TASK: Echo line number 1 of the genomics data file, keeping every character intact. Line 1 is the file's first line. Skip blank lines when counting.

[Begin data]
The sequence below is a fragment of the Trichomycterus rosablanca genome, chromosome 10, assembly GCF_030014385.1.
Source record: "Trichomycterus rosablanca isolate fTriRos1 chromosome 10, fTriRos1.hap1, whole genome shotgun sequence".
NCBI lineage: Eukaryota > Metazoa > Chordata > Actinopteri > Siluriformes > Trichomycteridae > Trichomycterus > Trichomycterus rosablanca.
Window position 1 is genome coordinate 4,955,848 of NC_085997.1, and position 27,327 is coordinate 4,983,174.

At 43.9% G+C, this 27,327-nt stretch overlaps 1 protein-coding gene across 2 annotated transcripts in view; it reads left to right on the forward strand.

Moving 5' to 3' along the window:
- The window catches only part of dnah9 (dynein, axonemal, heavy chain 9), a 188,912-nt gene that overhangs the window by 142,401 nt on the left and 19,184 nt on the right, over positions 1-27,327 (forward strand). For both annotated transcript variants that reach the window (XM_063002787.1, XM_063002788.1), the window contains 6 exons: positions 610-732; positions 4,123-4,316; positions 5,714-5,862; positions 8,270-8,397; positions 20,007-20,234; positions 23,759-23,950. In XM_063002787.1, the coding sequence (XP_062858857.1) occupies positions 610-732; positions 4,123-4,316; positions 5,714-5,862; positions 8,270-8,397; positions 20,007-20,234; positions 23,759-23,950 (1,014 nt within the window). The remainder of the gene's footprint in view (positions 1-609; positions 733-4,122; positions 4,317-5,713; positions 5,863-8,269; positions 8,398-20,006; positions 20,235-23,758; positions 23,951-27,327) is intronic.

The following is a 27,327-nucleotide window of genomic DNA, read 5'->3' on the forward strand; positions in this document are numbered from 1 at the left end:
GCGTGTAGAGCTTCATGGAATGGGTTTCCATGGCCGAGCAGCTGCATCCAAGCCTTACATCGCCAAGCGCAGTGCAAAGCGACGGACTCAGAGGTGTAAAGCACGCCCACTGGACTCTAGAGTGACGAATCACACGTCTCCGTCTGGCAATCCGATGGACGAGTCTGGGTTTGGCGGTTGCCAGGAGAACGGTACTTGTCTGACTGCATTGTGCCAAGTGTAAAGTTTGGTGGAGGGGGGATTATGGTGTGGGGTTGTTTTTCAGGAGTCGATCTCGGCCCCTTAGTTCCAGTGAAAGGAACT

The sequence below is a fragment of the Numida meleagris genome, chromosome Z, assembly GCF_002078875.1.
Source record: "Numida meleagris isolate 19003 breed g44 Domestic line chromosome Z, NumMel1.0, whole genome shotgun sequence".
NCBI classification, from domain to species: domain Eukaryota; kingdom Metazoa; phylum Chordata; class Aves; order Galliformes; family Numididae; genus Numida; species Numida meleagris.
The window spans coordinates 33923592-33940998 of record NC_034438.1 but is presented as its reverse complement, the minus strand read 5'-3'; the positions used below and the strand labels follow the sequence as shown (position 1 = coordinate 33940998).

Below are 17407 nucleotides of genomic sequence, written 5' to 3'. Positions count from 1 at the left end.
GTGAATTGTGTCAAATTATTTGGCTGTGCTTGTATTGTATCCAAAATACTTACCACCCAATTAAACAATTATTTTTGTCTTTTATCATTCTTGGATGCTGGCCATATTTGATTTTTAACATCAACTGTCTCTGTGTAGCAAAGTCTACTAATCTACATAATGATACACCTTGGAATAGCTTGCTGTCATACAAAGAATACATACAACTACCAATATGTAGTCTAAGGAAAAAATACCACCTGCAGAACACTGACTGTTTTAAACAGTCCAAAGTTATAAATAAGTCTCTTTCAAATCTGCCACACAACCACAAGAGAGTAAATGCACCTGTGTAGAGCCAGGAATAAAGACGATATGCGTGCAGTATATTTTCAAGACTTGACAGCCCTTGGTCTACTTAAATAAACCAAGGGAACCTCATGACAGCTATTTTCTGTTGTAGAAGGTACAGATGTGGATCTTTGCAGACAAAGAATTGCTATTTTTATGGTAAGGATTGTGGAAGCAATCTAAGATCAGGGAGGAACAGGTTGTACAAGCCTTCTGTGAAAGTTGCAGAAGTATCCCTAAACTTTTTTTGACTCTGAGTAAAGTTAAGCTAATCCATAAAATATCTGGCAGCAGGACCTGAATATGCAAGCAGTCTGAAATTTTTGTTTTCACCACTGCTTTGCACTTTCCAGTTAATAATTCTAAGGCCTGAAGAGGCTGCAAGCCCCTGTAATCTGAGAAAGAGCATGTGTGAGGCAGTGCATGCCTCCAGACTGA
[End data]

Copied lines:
The sequence below is a fragment of the Trichomycterus rosablanca genome, chromosome 10, assembly GCF_030014385.1.